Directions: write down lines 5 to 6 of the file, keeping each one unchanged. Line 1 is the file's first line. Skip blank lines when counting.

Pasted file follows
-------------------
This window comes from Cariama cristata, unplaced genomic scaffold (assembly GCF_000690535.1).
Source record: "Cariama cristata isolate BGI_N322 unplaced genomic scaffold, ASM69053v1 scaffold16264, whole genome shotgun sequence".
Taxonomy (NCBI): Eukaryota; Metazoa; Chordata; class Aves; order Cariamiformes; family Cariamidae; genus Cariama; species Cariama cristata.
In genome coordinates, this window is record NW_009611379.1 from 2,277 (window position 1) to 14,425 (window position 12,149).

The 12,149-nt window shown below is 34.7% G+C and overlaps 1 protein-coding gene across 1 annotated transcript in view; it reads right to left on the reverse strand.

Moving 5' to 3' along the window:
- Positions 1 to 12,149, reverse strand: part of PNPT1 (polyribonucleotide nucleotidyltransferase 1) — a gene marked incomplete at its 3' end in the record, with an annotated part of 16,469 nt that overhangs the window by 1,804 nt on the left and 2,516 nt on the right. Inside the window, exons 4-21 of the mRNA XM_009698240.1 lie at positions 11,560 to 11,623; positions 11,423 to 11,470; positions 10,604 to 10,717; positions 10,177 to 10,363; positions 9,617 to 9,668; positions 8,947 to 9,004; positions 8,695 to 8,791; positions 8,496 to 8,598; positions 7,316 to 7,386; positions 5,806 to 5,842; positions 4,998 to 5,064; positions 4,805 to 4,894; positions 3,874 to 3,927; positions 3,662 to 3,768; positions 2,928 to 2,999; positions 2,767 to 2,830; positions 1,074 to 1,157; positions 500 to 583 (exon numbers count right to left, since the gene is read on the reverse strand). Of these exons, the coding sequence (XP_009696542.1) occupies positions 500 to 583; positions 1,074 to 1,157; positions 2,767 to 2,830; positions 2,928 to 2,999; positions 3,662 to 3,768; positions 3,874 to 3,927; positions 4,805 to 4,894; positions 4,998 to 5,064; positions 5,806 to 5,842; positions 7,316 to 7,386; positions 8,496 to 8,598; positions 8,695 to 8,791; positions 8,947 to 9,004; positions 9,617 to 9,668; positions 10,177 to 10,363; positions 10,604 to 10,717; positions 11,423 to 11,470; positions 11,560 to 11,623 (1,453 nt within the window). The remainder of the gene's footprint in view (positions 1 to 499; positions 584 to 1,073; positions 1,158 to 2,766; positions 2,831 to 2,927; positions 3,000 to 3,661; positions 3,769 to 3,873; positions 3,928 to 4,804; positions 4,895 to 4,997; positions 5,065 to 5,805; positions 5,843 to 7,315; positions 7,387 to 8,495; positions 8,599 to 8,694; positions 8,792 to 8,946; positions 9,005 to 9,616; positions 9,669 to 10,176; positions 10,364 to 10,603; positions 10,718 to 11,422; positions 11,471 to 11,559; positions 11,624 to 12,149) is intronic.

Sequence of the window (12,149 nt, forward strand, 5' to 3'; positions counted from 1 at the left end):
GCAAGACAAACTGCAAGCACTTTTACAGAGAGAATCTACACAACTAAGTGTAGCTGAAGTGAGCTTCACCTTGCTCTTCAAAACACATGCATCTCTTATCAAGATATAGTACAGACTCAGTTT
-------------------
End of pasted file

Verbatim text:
The 12,149-nt window shown below is 34.7% G+C and overlaps 1 protein-coding gene across 1 annotated transcript in view; it reads right to left on the reverse strand.

Moving 5' to 3' along the window: